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The Islamic Republic of Afghanistan is in both South Asia and Central Asia, and bounded by China, Iran, Pakistan, Tajikistan, Turkmenistan, and Uzbekistan. It is also bordered by Gilgit-Baltistan, which is claimed by India but administered by Pakistan.

Nearly all Afghans adhere to Islam, the majority Sunni Muslim, while about 20% of the population are Shi'a Muslim. The most prominent language is Dari, also known as Afghan Farsi, and Pashto is also used. Literacy rates in Afghanistan are lower than 30%, which includes just over 10% of female Afghans, which may have much to do with the disruption of society from prolonged war, as well as a cultural bias that favors male students.

Afghanistan has been Islamic since the 11th century. Prior to that time, the people of the region were mostly Buddhists and Zoroastrians. Islam was first introduced to the area in the 7th century, and it was mostly Islamic by the 11th century, and soon became one of the centers of the Muslim world. Despite attempts to secularize the region by the British and the Soviet's in the 19th and 20th centuries, the people of the region largely retained their adherence to Islam, although there were Western influences.

In the early 1900s, the British helped to put a new ruler in power who abolished slavery, banned the use of the traditional burqa for women, and established coeducational schools, but these actions angered the religious leaders and he was forced to abdicate in 1929, after which these reforms were abandoned.

The Soviet Union attempted to impose its influence over the region, and Soviet-backed communists took power in a coup in 1978, which quickly led to a prolonged civil war, which then led to a Soviet-Afghan War, in which the United States supported the anti-Soviet fighters. Left without foreign aid after the dissolution of the Soviet Union, the Afghan government collapsed, and was replaced by the Islamic State of Afghanistan in 1992.

The Afghan Civil War continued, as various Afghan factions and neighboring countries fought for control. The Taliban took Kabul in 1994, establishing the Islamic Emirate of Afghanistan, imposing a strict form of Sharia, much like that used in Saudi Arabia.

The Afghan Civil War continued, with the Northern Alliance opposing the Taliban-controlled government, which gained the support of Pakistan. In 1996, al-Qaeda began operating within Afghanistan, as well. Following the September 2001 World Trade Tower attacks, which were blamed on Osama bin Laden's al-Qaeda network, the United States became engaged in Afghanistan, initially in support of the Northern Alliance, but later increasing its involvement, helping to bring about another regime change.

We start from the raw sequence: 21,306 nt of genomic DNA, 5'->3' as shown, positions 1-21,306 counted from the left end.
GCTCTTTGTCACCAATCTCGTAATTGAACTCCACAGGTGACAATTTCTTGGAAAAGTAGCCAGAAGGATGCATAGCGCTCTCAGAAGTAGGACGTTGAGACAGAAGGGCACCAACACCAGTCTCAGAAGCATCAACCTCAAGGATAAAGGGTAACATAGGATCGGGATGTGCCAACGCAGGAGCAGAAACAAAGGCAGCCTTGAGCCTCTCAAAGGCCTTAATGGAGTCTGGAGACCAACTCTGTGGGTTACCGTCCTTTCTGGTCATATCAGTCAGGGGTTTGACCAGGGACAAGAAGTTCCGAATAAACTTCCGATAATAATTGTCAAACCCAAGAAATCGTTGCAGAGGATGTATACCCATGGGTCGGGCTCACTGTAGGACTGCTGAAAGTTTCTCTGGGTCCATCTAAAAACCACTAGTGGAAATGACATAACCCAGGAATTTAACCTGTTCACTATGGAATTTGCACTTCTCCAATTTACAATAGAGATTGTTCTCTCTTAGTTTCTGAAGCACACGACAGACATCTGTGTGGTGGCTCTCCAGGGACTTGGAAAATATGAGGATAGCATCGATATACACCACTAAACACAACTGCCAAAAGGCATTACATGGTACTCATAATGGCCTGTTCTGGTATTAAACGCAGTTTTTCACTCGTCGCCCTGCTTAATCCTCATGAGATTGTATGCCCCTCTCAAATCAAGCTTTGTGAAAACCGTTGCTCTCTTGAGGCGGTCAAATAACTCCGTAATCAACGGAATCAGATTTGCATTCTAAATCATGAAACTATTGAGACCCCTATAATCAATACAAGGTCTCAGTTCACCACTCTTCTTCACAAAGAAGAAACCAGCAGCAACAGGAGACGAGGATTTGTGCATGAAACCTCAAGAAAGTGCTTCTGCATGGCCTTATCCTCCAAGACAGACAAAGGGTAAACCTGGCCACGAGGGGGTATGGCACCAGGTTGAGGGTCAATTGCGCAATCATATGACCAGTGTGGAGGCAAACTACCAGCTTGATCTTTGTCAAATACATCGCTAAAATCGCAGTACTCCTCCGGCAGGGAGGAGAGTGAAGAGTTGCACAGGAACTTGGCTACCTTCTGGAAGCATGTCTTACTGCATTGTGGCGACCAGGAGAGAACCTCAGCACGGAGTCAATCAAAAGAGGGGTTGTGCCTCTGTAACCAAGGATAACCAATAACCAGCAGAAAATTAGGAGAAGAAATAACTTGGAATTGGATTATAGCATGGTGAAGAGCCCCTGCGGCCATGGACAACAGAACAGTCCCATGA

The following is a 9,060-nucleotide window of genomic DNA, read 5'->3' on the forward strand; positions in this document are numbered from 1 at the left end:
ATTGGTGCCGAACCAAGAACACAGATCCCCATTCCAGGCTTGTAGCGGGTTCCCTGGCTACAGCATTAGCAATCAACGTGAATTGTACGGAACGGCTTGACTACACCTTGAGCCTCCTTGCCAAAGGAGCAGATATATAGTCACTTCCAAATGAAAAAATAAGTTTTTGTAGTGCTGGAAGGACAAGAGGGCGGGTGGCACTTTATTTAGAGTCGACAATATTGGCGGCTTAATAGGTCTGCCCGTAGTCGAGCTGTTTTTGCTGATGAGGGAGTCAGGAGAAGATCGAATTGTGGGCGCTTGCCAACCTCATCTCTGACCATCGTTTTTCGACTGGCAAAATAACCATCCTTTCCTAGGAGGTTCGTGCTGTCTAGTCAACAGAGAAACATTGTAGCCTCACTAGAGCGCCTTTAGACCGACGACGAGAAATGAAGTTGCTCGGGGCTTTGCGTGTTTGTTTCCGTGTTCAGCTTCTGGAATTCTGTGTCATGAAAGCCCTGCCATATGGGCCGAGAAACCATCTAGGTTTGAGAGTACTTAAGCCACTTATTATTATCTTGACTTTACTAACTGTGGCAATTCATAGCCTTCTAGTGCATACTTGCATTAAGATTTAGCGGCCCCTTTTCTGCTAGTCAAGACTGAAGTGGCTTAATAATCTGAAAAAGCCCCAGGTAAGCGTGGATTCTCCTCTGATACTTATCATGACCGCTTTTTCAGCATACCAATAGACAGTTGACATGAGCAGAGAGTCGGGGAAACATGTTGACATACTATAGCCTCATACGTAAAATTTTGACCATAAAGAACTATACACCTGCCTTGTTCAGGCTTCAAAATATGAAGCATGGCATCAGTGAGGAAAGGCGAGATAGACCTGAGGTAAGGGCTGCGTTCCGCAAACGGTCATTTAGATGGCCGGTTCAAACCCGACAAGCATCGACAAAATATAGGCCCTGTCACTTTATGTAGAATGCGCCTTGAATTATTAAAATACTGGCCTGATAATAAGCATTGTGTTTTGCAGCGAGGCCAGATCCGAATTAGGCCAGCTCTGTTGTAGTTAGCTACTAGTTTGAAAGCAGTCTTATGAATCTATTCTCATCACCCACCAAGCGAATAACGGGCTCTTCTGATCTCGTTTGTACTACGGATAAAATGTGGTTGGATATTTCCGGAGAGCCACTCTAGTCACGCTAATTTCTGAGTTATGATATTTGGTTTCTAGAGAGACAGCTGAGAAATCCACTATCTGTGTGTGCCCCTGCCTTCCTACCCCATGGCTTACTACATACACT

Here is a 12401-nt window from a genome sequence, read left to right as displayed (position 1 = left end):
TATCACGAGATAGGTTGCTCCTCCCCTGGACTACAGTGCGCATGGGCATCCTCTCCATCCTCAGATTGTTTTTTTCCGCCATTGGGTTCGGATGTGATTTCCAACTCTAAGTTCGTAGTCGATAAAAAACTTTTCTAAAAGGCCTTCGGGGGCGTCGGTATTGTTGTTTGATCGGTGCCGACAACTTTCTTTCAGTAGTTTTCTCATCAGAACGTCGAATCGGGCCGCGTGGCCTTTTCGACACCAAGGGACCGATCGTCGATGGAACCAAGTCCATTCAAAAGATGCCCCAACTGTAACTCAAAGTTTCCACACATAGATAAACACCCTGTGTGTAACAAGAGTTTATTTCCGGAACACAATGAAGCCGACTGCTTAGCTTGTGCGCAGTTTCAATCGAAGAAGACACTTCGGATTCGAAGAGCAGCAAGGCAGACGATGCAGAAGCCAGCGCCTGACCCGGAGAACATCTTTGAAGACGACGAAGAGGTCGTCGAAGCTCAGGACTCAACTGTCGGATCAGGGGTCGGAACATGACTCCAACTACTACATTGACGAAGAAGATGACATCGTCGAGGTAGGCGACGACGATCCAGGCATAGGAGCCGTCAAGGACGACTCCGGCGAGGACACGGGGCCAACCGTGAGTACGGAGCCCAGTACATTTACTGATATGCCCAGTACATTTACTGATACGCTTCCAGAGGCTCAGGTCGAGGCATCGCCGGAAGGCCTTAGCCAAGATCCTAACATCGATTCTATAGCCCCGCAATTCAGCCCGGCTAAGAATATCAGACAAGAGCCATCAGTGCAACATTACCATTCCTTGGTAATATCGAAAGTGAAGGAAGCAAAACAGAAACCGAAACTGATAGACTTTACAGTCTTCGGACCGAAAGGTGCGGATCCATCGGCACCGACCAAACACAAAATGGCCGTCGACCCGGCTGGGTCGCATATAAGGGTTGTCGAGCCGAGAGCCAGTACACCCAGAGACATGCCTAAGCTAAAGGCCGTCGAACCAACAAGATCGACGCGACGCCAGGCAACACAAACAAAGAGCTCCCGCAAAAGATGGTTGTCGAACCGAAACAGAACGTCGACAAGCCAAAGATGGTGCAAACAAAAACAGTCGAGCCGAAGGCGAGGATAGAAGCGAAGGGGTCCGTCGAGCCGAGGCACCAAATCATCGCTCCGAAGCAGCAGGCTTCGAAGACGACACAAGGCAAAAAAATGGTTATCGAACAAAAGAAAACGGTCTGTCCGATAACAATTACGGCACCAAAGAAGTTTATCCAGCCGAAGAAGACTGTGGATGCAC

The new government became known as the Islamic Republic of Afghanistan, as it is now known. The country is no longer said to be involved in a civil war, but the Taliban does hold power in some parts of the country, and has formed a shadow government with reaches throughout Afghanistan. The United Stated involvement in military operations officially ended in 2014, but thousands of NATO troops led by the US have remained in Afghanistan, officially in training and advisory roles.

Western influences in Afghanistan have proven to be minimal because Islam pervades all aspects of life. Islamic traditions and codes, along with tribal and ethnic practices hold more sway over the people of Afghanistan than does its government. Afghan culture is largely based on tribal and family groups, which adhere to traditional customs and religious practices, mostly framed in Islam. This is somewhat less so in urban areas, but Islam is dominant throughout the country.

Afghanistan is a landlocked country. Most of its landscape is divided between tall, jagged mountain peaks, some of which are snow covered most of the year, and its dry deserts. A large portion of its population inhabit the fertile valleys between the mountains, growing crops and raising animals. Summers are hot and dry, while winters are very cold, particularly in the northeastern part of the country, near Pakistan and Tajikistan. There are several rivers in the mountain gorges, which drain snowmelt and rainwater into a low area that never reaches the ocean. Mountain passes are used to transport goods and people across Asia, and are part of the ancient Silk Road, which has been used for more than 2,000 years.

Afghanistan's economy is largely based on agriculture, exporting fruits and nuts. It is also known as the largest exporter of opium in the world, which may account for more than 10% of its total GNP. The country is rich in mineral deposits that have not yet been efficiently exploited, and which may eventually become the backbone of Afghanistan's economy.

Since the end of the Afghan Civil War, millions of Afghan expatriates have returned, many of whom are making investments in the country.

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